Some experts say the CDC is to blame for some of the confusion. After saying in May that vaccinated people could go maskless both indoors and outdoors, the agency did an about-face last week, once again recommending indoor masking for everyone — vaccinated or not — in places where the virus is spreading rapidly.

Only days later did a leaked document deliver the grim reasoning: Delta is as contagious as chickenpox and spreading even among the fully vaccinated, which puts unvaccinated people at risk and poses the threat of yet another viral mutation that could evade vaccines.

“The delta variant is different from prior strains,” Walensky said. “I understand this is all frustrating news, and I share this frustration.”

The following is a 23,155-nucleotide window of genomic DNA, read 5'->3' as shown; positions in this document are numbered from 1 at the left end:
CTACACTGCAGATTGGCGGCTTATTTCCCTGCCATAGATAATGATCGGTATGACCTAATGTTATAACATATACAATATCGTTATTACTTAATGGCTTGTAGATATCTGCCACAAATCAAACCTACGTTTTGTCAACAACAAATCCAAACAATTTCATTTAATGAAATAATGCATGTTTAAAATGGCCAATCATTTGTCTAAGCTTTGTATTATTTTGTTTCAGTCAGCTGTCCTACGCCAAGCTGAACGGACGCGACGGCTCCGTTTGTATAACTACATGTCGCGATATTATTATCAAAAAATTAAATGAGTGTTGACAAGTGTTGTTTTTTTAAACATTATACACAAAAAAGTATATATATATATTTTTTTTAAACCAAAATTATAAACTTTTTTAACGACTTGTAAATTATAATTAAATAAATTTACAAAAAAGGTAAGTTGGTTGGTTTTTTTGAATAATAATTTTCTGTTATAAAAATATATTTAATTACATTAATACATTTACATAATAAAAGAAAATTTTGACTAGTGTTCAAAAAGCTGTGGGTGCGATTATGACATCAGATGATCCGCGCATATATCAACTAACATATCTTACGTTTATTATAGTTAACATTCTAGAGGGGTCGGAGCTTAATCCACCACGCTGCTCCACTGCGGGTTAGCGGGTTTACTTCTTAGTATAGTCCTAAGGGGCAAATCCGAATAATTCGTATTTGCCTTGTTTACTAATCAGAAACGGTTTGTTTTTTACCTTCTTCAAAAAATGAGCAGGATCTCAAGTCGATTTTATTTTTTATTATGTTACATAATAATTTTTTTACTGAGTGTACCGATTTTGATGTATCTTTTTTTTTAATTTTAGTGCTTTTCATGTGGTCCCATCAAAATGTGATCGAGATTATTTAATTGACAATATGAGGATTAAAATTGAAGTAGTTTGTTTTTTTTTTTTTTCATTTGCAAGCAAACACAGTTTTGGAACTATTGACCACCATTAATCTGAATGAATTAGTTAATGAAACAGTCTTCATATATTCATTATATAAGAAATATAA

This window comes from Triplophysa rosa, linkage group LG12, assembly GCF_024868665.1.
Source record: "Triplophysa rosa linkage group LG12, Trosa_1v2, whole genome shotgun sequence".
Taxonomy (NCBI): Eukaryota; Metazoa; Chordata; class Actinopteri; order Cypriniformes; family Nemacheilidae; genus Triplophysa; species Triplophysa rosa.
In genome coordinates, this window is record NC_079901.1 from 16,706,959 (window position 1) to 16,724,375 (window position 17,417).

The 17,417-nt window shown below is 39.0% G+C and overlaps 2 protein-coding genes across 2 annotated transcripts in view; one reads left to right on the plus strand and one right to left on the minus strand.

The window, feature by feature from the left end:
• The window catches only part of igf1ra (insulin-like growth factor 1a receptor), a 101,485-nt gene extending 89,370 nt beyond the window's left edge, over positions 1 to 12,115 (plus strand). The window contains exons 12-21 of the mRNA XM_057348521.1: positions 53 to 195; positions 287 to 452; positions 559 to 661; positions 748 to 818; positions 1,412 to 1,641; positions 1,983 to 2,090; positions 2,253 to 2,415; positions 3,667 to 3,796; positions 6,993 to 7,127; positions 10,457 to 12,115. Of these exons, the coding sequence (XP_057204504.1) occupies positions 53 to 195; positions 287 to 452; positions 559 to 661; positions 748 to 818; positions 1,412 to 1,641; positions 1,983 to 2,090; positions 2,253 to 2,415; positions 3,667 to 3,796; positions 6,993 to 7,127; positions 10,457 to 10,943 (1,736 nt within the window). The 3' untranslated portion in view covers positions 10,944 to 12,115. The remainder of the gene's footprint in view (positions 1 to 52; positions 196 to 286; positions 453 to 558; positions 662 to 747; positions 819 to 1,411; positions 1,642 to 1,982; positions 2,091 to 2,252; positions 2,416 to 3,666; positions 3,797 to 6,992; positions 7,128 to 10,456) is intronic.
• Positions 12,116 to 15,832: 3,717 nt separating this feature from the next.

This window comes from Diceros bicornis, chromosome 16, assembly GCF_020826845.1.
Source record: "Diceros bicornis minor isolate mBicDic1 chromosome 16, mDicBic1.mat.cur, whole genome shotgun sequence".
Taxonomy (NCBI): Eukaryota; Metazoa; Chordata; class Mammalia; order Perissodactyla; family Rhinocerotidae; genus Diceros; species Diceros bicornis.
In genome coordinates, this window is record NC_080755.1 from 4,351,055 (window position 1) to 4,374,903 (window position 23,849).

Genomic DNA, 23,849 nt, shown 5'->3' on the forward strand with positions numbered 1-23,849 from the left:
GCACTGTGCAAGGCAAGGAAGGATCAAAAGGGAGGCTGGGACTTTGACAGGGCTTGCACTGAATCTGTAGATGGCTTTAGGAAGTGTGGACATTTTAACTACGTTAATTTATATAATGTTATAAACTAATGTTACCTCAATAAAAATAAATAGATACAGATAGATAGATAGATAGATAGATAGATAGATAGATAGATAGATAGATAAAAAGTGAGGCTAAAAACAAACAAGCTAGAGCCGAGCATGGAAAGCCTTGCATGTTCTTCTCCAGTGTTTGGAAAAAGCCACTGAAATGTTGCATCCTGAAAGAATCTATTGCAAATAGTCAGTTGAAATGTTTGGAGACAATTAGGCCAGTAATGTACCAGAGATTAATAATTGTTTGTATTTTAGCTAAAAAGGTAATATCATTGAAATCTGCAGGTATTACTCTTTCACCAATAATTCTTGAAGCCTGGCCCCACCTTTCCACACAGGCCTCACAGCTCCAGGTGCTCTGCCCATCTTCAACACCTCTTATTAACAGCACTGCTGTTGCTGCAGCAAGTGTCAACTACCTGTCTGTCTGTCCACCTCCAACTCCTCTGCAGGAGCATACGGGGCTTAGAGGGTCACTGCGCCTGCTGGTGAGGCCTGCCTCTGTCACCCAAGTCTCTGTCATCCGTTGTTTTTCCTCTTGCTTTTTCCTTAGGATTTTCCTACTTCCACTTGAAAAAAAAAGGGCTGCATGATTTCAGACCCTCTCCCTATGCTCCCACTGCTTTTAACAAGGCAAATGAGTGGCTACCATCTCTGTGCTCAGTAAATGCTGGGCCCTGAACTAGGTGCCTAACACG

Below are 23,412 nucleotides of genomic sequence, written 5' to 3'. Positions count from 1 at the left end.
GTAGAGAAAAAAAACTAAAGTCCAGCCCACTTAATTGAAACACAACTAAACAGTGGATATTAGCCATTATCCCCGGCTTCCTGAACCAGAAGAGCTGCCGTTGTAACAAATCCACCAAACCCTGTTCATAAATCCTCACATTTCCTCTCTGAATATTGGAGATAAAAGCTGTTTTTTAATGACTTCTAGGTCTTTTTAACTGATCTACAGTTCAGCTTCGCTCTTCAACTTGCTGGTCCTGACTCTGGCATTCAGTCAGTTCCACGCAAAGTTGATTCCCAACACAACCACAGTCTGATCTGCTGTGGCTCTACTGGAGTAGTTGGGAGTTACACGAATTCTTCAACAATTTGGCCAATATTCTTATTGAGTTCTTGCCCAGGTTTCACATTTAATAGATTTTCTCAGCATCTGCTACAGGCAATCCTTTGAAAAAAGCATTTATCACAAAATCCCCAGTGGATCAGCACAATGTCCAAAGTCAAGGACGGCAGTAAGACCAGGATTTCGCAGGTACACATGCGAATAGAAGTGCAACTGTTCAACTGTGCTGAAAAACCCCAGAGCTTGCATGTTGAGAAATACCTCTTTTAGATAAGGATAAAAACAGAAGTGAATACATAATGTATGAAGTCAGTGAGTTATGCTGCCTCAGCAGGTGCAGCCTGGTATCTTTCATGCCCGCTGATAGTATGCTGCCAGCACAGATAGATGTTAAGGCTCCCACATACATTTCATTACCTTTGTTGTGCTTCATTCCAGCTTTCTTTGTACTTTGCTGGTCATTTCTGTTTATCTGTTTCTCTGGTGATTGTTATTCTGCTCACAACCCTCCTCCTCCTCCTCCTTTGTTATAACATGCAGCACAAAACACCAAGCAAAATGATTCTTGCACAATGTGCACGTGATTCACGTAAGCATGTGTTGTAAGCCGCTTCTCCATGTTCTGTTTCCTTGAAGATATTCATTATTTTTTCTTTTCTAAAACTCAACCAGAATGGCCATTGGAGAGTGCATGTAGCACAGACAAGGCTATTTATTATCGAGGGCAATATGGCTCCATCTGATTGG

A senior administration official, who spoke on the condition of anonymity to discuss the administration’s thinking, conceded on Monday that many Americans remained perplexed after the flurry of sometimes difficult and seemingly contradictory information.

Another administration official said Biden would address the nation later this week — the second time in less than a week — to reiterate and clarify his main takeaway points: The vaccines are safe and effective. The reason even vaccinated people have to mask up again is that so many people are unvaccinated. So go get your shots and tell your friends and neighbors to do the same.

“The thing that hasn’t changed is the need to get vaccinated; the thing that hasn’t changed is that masks do work and they protect you,” said Dr. Carlos del Rio, an infectious disease specialist at Emory University who lectures on crisis communications.